BFIR retrieves the BIER Label from the IGP, inserts it into the BIER header, and transmits it over the wire. To provide the NgMVPN service using BIER, BFIR can use I-PMSI/S-PMSI of NgMVPN to determine the egress routers interested for a particular flow (S,G). And can use ISIS-SR/OSPF-SR to retrieve BIFT-Id (MPLS Label) by using a tuple of <SD, BSL, SI>. For MVPN use case, the MPLS label carries three implicit bits of information (SD, SI, and BSL). IGP (ISIS-SR/OSPF-SR) exchanges this information, along with BFR-Prefix and BFR-Id, among BFRs. All this information helps to build Bit Index Routing Table (BIRT) and then BIFT table is derived from BIRT table. 

BIER is a new technology that needs thorough testing. The capability to process a BIER header and make a forwarding decision is typically done in hardware. The BIER information exchanged through IGP and NgMVPN are software implementations. It is very important to validate, under realistic conditions and scale, to understand the overall functionalities and performance of a BIER solution.

Ixia is actively engaged in continually developing leading technologies to support our customers. We offer a comprehensive BIER test package to help test devices and systems in many ways.

How IxNetwork effectively tests any BIER DUT

Ixia IxNetwork can simulate BFR and BIER networks to test a device under test (DUT) as BFR in various roles. Below are couple of examples.

  1. Test Hardware BIER Header Processing: IxNetwork has a flexible packet builder with rich library of templates for various protocol header encapsulation. Objective is to help users to craft raw BIER streams with built-in BIER header template to validate hardware implementation before any software integration. 
  2. Test BIER Functionality as Ingress Router (BFIR-A): IxNetwork will generate native multicast traffic from outside a BIER domain and will send traffic to a DUT (ingress PE). Ixia will simulate two or more BFER (egress PE) as the destination. Objective is to verify that the DUT encapsulates the incoming packet properly and forwards data packets correctly on all destination Ixia port(s).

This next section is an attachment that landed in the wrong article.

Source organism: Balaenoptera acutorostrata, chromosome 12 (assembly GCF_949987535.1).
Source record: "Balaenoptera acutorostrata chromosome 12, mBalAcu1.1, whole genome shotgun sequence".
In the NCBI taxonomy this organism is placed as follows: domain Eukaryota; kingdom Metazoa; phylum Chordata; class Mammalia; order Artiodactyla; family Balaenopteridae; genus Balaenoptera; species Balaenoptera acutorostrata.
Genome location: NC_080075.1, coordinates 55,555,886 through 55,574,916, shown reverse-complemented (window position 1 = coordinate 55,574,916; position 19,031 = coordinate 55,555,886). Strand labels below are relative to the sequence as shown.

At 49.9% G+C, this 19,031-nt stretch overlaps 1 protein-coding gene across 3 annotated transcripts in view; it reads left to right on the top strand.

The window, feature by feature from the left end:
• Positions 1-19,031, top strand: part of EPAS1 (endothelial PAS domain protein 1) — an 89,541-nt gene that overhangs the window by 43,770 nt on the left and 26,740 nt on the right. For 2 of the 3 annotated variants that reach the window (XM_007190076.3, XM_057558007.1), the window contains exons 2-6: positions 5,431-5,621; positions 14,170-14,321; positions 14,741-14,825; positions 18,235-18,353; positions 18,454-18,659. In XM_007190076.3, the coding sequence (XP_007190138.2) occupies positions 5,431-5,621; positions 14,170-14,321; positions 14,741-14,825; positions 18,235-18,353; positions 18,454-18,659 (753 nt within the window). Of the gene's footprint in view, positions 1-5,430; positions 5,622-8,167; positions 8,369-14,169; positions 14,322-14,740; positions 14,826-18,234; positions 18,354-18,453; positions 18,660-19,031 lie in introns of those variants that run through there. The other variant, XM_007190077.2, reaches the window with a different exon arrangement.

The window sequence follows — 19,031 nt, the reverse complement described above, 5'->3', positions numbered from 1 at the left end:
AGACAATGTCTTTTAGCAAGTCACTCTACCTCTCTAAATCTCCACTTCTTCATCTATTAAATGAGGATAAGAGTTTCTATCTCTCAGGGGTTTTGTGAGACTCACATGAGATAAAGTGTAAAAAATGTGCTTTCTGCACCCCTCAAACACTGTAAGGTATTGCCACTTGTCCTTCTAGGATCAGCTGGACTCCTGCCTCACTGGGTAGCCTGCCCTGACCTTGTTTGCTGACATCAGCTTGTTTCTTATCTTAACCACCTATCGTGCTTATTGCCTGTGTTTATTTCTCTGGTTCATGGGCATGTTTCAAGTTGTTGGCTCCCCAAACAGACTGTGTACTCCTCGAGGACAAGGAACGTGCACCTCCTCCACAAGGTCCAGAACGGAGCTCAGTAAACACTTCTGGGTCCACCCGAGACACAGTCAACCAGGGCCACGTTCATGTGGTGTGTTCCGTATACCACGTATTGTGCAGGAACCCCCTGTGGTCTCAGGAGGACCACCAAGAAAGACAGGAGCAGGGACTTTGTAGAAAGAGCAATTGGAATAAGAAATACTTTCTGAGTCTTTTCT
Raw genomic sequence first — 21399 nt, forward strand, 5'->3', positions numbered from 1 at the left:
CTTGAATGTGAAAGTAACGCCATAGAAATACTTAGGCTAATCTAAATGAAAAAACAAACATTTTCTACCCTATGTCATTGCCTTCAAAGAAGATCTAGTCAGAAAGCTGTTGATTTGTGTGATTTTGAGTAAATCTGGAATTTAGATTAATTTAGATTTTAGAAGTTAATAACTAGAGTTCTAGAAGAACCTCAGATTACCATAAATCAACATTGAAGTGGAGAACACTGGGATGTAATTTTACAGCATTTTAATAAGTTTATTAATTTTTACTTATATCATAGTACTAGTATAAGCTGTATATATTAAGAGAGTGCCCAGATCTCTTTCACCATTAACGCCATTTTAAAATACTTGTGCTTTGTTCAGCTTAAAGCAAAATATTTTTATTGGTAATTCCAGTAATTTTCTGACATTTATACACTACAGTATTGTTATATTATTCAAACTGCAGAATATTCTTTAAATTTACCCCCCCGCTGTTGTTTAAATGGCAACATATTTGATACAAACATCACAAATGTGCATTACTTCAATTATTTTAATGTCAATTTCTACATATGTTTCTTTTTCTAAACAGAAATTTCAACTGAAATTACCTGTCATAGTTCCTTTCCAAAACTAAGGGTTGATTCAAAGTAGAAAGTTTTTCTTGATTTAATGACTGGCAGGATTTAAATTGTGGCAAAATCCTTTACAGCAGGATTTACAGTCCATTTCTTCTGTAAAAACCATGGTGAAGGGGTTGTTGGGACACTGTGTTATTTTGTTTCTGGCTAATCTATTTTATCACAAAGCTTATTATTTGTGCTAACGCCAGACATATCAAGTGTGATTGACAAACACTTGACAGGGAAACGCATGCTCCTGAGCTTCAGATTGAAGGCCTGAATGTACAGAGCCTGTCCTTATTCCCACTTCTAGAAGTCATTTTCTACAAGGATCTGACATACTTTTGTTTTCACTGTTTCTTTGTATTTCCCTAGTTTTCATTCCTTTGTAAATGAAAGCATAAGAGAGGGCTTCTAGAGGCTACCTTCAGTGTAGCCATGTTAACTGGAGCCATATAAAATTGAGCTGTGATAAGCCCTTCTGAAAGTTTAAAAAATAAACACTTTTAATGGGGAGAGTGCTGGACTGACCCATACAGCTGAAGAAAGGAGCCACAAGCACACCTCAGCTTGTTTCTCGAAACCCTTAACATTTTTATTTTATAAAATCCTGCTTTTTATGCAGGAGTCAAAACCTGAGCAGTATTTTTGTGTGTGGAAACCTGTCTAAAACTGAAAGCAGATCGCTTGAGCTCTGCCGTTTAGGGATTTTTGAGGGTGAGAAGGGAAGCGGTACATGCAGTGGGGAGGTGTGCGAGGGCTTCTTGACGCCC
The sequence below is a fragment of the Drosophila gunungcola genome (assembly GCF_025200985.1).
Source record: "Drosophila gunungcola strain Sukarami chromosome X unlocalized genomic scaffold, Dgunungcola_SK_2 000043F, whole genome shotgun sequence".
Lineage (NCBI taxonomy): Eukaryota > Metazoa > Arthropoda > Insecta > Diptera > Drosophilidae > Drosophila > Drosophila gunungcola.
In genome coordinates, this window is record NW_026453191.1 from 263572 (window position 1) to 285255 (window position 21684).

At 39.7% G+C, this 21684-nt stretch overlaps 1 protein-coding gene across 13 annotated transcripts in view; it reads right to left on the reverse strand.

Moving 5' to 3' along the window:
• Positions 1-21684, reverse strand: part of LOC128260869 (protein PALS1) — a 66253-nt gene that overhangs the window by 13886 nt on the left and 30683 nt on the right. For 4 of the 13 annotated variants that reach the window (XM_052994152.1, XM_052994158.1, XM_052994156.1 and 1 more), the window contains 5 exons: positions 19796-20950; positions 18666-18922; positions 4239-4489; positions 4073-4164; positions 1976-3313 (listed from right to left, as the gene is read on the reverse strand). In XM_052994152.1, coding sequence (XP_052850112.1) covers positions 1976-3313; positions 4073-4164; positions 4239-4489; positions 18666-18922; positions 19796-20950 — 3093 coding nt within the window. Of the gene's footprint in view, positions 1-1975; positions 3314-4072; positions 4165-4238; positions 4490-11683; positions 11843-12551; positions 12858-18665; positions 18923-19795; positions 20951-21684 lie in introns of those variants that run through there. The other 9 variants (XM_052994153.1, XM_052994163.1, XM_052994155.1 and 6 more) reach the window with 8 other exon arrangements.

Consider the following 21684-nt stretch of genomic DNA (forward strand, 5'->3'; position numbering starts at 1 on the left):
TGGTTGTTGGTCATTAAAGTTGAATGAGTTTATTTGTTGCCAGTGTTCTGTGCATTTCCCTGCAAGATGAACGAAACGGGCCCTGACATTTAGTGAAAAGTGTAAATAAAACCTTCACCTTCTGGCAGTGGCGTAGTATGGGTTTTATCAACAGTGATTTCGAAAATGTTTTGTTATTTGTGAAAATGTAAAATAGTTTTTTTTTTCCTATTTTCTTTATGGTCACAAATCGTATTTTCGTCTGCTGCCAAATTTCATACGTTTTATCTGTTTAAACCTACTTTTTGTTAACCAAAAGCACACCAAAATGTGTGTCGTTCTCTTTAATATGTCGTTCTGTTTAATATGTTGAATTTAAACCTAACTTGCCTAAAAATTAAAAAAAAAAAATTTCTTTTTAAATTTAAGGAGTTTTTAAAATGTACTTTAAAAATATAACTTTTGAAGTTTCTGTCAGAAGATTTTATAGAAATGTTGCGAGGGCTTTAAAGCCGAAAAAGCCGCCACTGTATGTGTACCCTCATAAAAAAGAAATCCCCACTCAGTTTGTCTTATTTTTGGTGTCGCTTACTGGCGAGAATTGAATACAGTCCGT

3. Test BIER Functionality as Egress Router (BFER-D, F, E in the diagram): IxNetwork will simulate the traffic source plus BIER ingress routers + P routers and will be connected to the DUT (egress PE). It will also simulate traffic receiver (CE).  Objective is to verify that the DUT processes the received BIER encapsulated packet properly and forwards the de-capsulated packet properly to all IxNetwork-simulated receivers.
  4. Test BIER Functionality as Transit Router (BFR-B, C): IxNetwork will simulate the traffic source, BFIR, and P routers and will be connected to the DUT (P router). It will also simulate multiple BFERs (egress PEs), which will be the receivers. Objective is to verify that the DUT processes the received BIER encapsulated packet properly, consult the BIFT table correctly, and forwards the encapsulated packet properly to all IxNetwork receiver(s).
  5. Test BIER Segmented P Tunnel Functionality: The DUT is both the BFER and BFIR at the same time. Objective is to verify that the DUT can inter-communicate between two different BIER sub-domains simultaneously.
  6. Test BIER Functionality as BFR Having One or More Non-BIER-Capable Neighbor(s): Objective is to verify that the DUT can handle non-BIER capable neighbor(s) in the BIER domain.

Let’s illustrate use-case 3, Test BIER Functionality as Transit Router (BFR-B, C), considering BFR-B as the DUT. Let’s assume that BFERs D and E are interested in the flow injected at BFIR-A. BFIR-A (simulated on IxNetwork port) constructs the BitString as 0101 and injects traffic to the DUT (BFR-B). BFR-B replicates data packets and modifies the BitString as shown in the figure below. IxNetwork can measure the received traffic characteristics from E and D both. 

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Figure 4. BFR-B replcating data packets and modifying the BitString

Simulation in IxNetwork

The visual configuration in IxNetwork when Ixia simulates the traffic source, BFIR, and P routers will look as below and packet encapsulation at different points in the network is also shown. 

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Figure 5. IxNetwork UI showing simulation of traffic source, BFIR, and P routers

IxNetwork has an extensive implementation of BIER testing, covering BIER encapsulation, IGP enhancement, automatic traffic construction, statistics, and lot more. It has become extremely effective to test and measure all aspects of a BIER DUT.  

this video tutorial shows in more detail how to use ixnetwork to test bier: